[optics] Those weird blue Christmas lights

  • Thread starter Envergure
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  • #1
Envergure
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Why can't our eyes focus on that one type of deep blue Christmas lights? It always appears fuzzy from a distance, even if another bulb right next to it appears in focus.
 

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  • #2
JaredJames
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I can't say I've ever had that problem. So I don't think it's "our" eyes.
 
  • #3
Andy Resnick
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Why can't our eyes focus on that one type of deep blue Christmas lights? It always appears fuzzy from a distance, even if another bulb right next to it appears in focus.

I've noticed the same effect with deep-blue (say 405 nm) laser light. Not sure why, I wonder if it has to do with the fact that only the blue cones get stimulated, and they only make up around 2% of the detectors in our eyes. There's some interesting information here:

http://hyperphysics.phy-astr.gsu.edu/hbase/vision/rodcone.html

Apparently, the blue cones are usually defocused with respect to the red and green cones.
 
  • #4
pallidin
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Andy, I took the time to read your link. Very informative!
 
  • #5
DaveC426913
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I'm not sure if this is related, but many of the new LED lights, especially the blue ones, have a pronounced high frequency flicker to them. You can sense this if you dart your eyes around while looking at them.
 
  • #6
Redbelly98
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I've noticed the same effect with deep-blue (say 405 nm) laser light. Not sure why, I wonder if it has to do with the fact that only the blue cones get stimulated, and they only make up around 2% of the detectors in our eyes. There's some interesting information here:

http://hyperphysics.phy-astr.gsu.edu/hbase/vision/rodcone.html

Apparently, the blue cones are usually defocused with respect to the red and green cones.
I had noticed the same effect with 390 nm lasers. A faint violet, hazy blur appeared around the mirrors where the beam would hit. But as I would have to remove my uv-blocking glasses to notice this, even normal objects did not appear entirely sharp to me.

The hyperphysics article also mentions the higher refractive index for blue & violet wavelengths, which had always been my assumption for explaining the effect.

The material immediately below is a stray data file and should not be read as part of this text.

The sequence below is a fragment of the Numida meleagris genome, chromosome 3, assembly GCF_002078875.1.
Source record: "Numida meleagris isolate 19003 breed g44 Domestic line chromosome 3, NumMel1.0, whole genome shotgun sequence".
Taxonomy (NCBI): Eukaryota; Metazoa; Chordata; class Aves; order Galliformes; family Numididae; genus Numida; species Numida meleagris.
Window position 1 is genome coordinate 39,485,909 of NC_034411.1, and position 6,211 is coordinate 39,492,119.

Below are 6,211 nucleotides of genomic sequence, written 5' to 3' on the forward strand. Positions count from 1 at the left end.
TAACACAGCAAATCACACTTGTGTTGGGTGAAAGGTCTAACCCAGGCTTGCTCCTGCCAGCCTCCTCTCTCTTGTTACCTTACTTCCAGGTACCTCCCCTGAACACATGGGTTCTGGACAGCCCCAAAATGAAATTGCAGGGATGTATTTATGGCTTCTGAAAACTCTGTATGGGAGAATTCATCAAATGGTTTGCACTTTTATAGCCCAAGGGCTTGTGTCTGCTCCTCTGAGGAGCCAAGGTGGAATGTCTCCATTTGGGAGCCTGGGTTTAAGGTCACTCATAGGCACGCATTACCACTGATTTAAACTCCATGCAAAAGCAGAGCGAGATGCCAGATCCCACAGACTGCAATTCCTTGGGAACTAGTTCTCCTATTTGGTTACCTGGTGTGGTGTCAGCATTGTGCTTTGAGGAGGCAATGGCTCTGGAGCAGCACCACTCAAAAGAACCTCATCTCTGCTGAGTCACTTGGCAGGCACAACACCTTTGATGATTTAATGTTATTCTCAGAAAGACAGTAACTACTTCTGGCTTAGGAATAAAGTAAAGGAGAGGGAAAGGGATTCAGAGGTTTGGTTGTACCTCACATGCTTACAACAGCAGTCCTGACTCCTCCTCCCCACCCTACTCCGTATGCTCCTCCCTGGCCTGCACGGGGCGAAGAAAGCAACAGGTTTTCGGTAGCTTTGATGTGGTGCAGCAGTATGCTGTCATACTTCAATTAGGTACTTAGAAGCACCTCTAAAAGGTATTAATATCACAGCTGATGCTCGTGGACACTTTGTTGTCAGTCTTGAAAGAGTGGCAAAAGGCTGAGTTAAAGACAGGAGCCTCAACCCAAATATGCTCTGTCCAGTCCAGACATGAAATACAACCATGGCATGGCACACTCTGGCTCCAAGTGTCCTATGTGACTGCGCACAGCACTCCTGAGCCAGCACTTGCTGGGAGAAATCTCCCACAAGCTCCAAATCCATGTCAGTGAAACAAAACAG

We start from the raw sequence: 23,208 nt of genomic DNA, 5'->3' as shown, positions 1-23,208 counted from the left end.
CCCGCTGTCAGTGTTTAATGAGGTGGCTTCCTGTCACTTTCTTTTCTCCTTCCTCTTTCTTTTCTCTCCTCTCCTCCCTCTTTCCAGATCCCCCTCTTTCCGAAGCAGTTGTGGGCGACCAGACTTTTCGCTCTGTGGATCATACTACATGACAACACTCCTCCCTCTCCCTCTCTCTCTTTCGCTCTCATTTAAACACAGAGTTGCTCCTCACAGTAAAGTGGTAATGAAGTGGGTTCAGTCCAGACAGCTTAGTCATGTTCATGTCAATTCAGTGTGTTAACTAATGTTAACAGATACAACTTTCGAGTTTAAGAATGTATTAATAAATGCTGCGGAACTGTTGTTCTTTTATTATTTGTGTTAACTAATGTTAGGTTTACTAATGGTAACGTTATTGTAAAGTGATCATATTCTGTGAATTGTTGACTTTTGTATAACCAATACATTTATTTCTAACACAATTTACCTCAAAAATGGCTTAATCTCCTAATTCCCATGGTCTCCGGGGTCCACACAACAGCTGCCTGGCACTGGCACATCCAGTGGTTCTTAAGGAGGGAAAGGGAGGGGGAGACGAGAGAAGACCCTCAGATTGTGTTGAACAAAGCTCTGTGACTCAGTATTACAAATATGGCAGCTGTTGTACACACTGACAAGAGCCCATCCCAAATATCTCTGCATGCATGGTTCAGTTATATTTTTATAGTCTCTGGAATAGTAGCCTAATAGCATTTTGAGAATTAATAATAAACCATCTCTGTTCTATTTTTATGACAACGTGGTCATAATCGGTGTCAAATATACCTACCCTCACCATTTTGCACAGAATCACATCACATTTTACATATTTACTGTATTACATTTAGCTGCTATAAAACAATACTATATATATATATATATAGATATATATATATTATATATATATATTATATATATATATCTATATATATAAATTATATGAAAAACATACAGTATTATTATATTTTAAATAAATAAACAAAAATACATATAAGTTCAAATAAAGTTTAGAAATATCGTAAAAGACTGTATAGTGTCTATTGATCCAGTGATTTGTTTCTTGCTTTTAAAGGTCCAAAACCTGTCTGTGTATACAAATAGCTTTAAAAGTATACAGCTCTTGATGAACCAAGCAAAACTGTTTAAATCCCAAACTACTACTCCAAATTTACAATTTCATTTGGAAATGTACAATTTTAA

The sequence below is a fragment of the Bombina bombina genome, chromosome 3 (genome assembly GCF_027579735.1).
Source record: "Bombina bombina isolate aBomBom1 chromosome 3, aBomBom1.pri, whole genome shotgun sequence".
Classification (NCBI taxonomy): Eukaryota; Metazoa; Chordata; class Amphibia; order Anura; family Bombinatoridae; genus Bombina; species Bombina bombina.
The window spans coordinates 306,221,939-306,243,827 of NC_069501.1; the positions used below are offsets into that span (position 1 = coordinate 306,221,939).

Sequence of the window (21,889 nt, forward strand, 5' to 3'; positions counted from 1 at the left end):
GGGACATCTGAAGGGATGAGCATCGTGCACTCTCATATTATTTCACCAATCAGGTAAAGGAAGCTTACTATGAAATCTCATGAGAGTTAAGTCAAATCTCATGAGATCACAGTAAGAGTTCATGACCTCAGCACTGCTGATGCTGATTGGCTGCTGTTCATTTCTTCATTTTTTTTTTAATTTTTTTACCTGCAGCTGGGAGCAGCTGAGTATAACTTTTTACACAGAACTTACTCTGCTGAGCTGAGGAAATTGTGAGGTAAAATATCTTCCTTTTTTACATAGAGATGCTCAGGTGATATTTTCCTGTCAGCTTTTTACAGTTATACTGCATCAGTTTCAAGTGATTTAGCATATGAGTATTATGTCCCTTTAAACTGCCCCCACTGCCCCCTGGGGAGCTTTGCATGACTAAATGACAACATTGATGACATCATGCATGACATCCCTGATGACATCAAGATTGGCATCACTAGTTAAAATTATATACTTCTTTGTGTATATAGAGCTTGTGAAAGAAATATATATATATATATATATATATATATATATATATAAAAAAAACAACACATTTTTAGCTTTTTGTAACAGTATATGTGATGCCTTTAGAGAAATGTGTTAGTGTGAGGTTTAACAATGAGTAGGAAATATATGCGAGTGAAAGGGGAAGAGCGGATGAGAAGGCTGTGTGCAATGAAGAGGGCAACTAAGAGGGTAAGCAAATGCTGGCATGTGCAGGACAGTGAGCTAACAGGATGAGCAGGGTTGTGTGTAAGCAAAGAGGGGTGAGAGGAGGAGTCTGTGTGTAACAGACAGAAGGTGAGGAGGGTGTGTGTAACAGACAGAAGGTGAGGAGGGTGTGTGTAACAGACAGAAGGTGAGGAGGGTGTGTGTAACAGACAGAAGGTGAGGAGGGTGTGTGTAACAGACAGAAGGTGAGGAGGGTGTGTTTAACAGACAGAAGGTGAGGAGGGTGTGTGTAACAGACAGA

• #7
JaredJames
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I'm obviously looking at the wrong type of light. I have honestly not experienced this.

Interesting articles though.
 
  • #8
Proton Soup
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this explains why red text on a blue background makes my eyes "vibrate". they can't both be in focus at the same time.
 
  • #9
Oldfart
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I remember "cats eye" taillights on old cars, like in the 1930's, I think they were accessories, bought at auto stores. The normal red taillight lens had a small deep blue lens imbedded in it, and at night the effect was kinda strange, a sort of fuzzy blue haze mixed with the red, quite distracting. I vaguely remember hearing that they were illegal. Haven't thought of them in years...
 
  • #10
rcgldr
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Blue and violet light are diffracted the most by a lens, so it can end up being more out focus than other colors, espeicially if it's dark and more of the lenses in a person's eye is used to focus the lightl.
 
  • #11
DaveC426913
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Blue and violet light are diffracted the most by a lens, so it can end up being more out focus than other colors

What exactly does it mean for a light to be "out of focus" by its own optical components? Focusing phenomena usually occur at the receiving end of the light path.

eg. there are LED lights that are designed for area illumination, so they have lenses that diffract their LED light to span a very broad angle. But that doesn't make the light look "out of focus".
 
  • #12
Oldfart
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What exactly does it mean for a light to be "out of focus" by its own optical components? Focusing phenomena usually occur at the receiving end of the light path.

I'm guessing that the deep blue light is selectively scattered by material in the eye.
 

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